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Chinese Super League played the 'perfect' host, says Cruyff

By SHI FUTIAN | China Daily Global | Updated: 2020-11-06 09:18
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Jordi Cruyff. [Photo/Agencies]

Shenzhen's savior impressed by CSL's safety-first approach during pandemic

Shenzhen head coach Jordi Cruyff has heaped praise on the Chinese Super League's "perfect" 2020 season, which he reckons can serve as a blueprint for other countries amid the sizable challenges presented by the COVID-19 pandemic.

"The whole world is facing this problem, and I think the organizer did a great job in staging this season," Cruyff told media on Wednesday through an interpreter.

"It's perfect because all the teams needed to gather in the same hotels and we trained and competed together. The food, accommodation, logistics and training arrangements were all great.

"It was not just about looking after the clubs, there were also league staff and support teams in the bubbles. Everyone stayed in the same place and maintained good discipline. In such a competitive season, we did not have much time to relax. The schedule was tight.

"But the organizer did a great job in organizing all aspects. I think it's hard to find another league in the world that could organize this in such a comprehensive way. Everything has been excellent, especially in terms of the epidemic prevention details."

When this year's CSL season was suspended in February due to the COVID-19 outbreak, no one could be sure when the 2020 season might kick off-or if it could start at all.

It was late July when the action finally got underway behind closed doors in Suzhou, Jiangsu province, and Dalian, Liaoning province.

A second phase of action, also in these cities, to decide the champion, AFC Champions League slots and relegation places, started in the middle of October and is set to end on Nov 12.

With the epidemic under control in China, the league has allowed limited numbers of fans back into stadiums-although spectators are required to go through a complex health-screening process that includes nucleic acid tests.

Strict epidemic prevention regulations have been implemented inside the bubbles. Apart from frequent tests for COVID-19, the league also required players and coaches to stay in the lockdown areas with no contact allowed with the outside world. Violators of the rules risked possible expulsion from the league.

Cryuff, who took the reins at Shenzhen this August, has also been impressed by the action on the pitch.

"I really like the Chinese Super League and my experience of living in China," said the 46-year-old, the son of late Dutch soccer legend Johan Cruyff.

"There are many impressive foreign players. And personally I'd like to give more opportunities to the young players when they are ready.

"Chinese soccer is developing...but of course there are many things to improve.

"I like my life in China, especially the feeling of traveling to different cities for competitions. I have a comfortable life here. So when Shenzhen invited me, I was very happy to return to the CSL."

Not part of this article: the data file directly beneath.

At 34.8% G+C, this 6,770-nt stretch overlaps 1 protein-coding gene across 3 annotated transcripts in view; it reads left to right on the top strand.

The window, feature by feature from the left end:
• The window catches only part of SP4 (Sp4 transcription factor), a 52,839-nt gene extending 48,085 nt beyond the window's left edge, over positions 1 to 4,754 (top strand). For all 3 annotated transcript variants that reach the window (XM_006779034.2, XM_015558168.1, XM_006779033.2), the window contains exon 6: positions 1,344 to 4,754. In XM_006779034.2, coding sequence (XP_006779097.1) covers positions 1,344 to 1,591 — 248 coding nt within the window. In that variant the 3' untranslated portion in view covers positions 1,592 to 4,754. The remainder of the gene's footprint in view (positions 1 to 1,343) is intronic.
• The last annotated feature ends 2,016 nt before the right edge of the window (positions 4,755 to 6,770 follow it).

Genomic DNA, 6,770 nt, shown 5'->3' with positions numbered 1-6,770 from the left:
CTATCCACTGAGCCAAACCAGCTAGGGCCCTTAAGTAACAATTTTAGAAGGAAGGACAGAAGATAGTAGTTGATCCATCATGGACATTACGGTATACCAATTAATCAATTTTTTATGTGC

Cryuff's brief at Shenzhen was simply to avoid a second successive relegation to the second tier. The former Barcelona, Manchester United and Espanyol winger has lived up to his employer's expectations, securing the team a spot in next season's CSL thanks to a 3-2 aggregate win over Shijiazhuang Ever Bright in the semifinals of the league's relegation group in Dalian.

Shenzhen is the second CSL club Cruyff has coached. The Dutchman also served two seasons at Chongqing Dangdai, which he saved from the drop in 2018.

"It's different for a team to fight against relegation than just playing regular league matches. It's about a different mentality, managing emotional pressure," said Cruyff.

"In regular league matches, you can have smoother performances, arrange more attacks and create more opportunities. But in a relegation fight, it's totally different.

"Take our defeat to Tianjin Teda, for example. Teda had not won a single match during the first phase. So when they faced us in the second phase, they gave everything they had, and we failed to adjust our mentality.

"So in a relegation fight, it doesn't matter that much if you have some eye-catching performances. It matters more that you can grind out a result."

Shenzhen failed to muster that sort of grit when it was relegated from the CSL at the end of the 2019 season. The southern club was fortunate to earn an instant return to the top flight when it replaced Tianjin Tianhai, which was disbanded due to financial difficulties.

Determined not to waste its second chance, Shenzhen splashed the cash in the transfer market-money that looked to be well spent when it finished fifth in the Dalian-based Group A ahead of Giovanni van Bronckhorst's Guangzhou R&F and Rafa Benitez's Dalian Pro.

Hence, Shenzhen's failure to overcome Teda in the second phase came as a big surprise.

"During the first phase, everyone in our team tried hard to enter the championship group. Some of our teammates are injured and some important players were not able to play, which affected our performance," Shenzhen and Team China striker Gao Lin said of the shock loss to Teda.

"It was a hard lesson for us. These are cruel relegation fights. The style we were used to playing was not suitable for this stage.

"In the end, winning the matches at all costs to avoid relegation was what we actually needed."

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